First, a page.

You may not have taken home economics and chemistry from the same teacher when you were in high school, but chemistry and baking have a lot in common. For a cake or cupcakes to form as they're supposed to, ingredients must be mixed in the correct way, in a certain order, and baked at the right temperature. Baking isn't as hard on the nerves, though. Your cupcakes may fall, but they probably won't explode.
Video of the Day
Many of the ways cupcakes can go wrong begin with the mixing process. Cupcakes won't rise well if you don't cream enough air into them, but if you cream in too much air they'll rise high and then fall. They'll also collapse in the middle if the eggs aren't mixed into the creamed butter thoroughly enough, because it's the eggs that emulsify the fat and milk together into a coherent dough. This means the eggs and milk will separate, resulting in a tough dough that sinks in the middle.
Recipe and Proportions
Many recipes are poorly constructed or contain errors, which doom your best efforts before you ever start. The key to evaluating recipes is to understand the necessary proportions. This is easier to do with professional recipes, because they're measured by weight, but you can use a kitchen scale to check the familiar recipes you use. In a regular butter cake, the weight of sugar should be equal or less than the flour, the fat equal or less than the eggs, and the eggs and milk together should equal the weight of flour. Too much liquid is a common cause of cupcakes falling.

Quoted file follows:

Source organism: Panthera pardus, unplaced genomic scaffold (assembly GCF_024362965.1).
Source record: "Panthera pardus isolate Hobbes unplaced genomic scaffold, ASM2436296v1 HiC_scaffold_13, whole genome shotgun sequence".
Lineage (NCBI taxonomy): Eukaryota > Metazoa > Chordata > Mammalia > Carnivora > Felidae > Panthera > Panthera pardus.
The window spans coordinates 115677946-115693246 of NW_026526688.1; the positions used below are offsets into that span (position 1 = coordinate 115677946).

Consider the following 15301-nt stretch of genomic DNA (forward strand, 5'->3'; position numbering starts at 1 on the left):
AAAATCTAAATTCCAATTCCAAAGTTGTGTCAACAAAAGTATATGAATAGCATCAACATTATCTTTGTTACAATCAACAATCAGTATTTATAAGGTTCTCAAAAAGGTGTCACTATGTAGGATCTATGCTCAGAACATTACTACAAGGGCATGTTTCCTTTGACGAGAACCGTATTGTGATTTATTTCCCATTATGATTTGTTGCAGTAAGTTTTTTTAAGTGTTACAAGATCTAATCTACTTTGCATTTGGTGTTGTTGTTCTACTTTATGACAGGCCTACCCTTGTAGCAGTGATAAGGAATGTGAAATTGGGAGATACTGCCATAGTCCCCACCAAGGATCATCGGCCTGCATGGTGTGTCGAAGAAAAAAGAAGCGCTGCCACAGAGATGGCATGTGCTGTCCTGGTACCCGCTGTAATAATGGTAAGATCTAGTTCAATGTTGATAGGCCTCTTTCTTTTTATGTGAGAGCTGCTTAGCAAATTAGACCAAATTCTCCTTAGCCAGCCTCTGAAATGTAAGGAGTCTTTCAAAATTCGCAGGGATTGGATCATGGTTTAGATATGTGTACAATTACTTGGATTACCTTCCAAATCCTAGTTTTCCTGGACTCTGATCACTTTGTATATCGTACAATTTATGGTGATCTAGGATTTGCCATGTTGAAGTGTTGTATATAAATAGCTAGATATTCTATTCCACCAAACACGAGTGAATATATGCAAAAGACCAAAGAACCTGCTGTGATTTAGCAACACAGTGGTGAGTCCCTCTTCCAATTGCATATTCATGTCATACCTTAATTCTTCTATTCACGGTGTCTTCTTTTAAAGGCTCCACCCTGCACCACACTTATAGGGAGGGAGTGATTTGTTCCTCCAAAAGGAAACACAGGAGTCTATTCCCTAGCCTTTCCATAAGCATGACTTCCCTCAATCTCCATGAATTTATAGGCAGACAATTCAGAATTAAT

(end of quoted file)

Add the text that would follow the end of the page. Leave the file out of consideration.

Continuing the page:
Measuring and Ingredients
When the recipe is correct, similar problems can be caused by not measuring your ingredients accurately. Set your measuring cups on a flat surface before measuring liquids, don't do it while you're holding the cup in the air. Don't scoop flour with the measuring cup, spoon it into the cup instead and level the cup by swiping off the excess, not by tapping. Too much liquid, too little flour, too much sugar or too much baking powder will all cause your cupcakes to fall.
Assuming that your recipe works properly, and that you've measured and mixed the ingredients correctly, you still have to bake the cupcakes successfully. If the temperature is too low, they won't rise properly and will leave a small crater in the center. If the oven is too hot, they'll puff mightily and then collapse. They'll also fall if the oven is jostled or the door is slammed, while they're risen but not yet set. Baked cupcakes will collapse in the middle if they are taken out of the oven before they're quite baked through, or if they cool too rapidly.
Most of the problems found in butter cake batter are also found in sponge cake batter, with a few extra ones for good measure. Sponge cakes rely on beaten egg whites for most of their volume. Egg whites won't achieve their best volume if any yolk or other fat gets into the whites before they're whipped, or if they're too cold. If the egg whites aren't folded into the batter with a delicate enough hand, you'll lose much of your volume and the cupcakes may be cratered in the middle. Sponge batters are especially susceptible to shaking and banging as they bake.